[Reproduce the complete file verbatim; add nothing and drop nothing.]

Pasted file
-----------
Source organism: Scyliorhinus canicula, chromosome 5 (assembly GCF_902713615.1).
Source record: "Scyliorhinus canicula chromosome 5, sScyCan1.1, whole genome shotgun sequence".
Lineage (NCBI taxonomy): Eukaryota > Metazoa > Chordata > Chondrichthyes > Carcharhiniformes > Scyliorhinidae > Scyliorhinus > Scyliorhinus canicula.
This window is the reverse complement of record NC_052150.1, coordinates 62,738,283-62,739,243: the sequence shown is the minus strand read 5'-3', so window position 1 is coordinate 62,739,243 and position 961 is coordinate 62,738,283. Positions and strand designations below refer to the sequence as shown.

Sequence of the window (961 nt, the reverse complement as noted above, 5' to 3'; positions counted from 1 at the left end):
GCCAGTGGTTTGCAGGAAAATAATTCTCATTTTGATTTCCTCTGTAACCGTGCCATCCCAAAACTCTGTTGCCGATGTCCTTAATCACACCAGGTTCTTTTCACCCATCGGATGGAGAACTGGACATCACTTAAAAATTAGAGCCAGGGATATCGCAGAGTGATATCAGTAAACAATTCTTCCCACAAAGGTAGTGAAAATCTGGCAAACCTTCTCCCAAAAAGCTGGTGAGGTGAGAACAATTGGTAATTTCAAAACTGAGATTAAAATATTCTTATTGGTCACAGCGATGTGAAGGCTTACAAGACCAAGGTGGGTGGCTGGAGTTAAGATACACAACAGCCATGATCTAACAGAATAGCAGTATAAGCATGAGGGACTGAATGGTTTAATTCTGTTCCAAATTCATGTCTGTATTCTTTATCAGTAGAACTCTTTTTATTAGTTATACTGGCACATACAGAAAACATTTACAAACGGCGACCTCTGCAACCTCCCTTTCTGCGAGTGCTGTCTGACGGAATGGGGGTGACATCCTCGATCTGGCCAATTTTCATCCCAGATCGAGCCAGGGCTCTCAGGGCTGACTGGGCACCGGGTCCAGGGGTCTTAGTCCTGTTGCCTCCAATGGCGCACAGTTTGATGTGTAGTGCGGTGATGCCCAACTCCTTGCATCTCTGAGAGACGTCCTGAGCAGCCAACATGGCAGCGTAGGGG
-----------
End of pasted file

Source organism: Scyliorhinus canicula, chromosome 5 (assembly GCF_902713615.1).
Source record: "Scyliorhinus canicula chromosome 5, sScyCan1.1, whole genome shotgun sequence".
Lineage (NCBI taxonomy): Eukaryota > Metazoa > Chordata > Chondrichthyes > Carcharhiniformes > Scyliorhinidae > Scyliorhinus > Scyliorhinus canicula.
This window is the reverse complement of record NC_052150.1, coordinates 62,738,283-62,739,243: the sequence shown is the minus strand read 5'-3', so window position 1 is coordinate 62,739,243 and position 961 is coordinate 62,738,283. Positions and strand designations below refer to the sequence as shown.

Sequence of the window (961 nt, the reverse complement as noted above, 5' to 3'; positions counted from 1 at the left end):
GCCAGTGGTTTGCAGGAAAATAATTCTCATTTTGATTTCCTCTGTAACCGTGCCATCCCAAAACTCTGTTGCCGATGTCCTTAATCACACCAGGTTCTTTTCACCCATCGGATGGAGAACTGGACATCACTTAAAAATTAGAGCCAGGGATATCGCAGAGTGATATCAGTAAACAATTCTTCCCACAAAGGTAGTGAAAATCTGGCAAACCTTCTCCCAAAAAGCTGGTGAGGTGAGAACAATTGGTAATTTCAAAACTGAGATTAAAATATTCTTATTGGTCACAGCGATGTGAAGGCTTACAAGACCAAGGTGGGTGGCTGGAGTTAAGATACACAACAGCCATGATCTAACAGAATAGCAGTATAAGCATGAGGGACTGAATGGTTTAATTCTGTTCCAAATTCATGTCTGTATTCTTTATCAGTAGAACTCTTTTTATTAGTTATACTGGCACATACAGAAAACATTTACAAACGGCGACCTCTGCAACCTCCCTTTCTGCGAGTGCTGTCTGACGGAATGGGGGTGACATCCTCGATCTGGCCAATTTTCATCCCAGATCGAGCCAGGGCTCTCAGGGCTGACTGGGCACCGGGTCCAGGGGTCTTAGTCCTGTTGCCTCCAATGGCGCACAGTTTGATGTGTAGTGCGGTGATGCCCAACTCCTTGCATCTCTGAGAGACGTCCTGAGCAGCCAACATGGCAGCGTAGGGG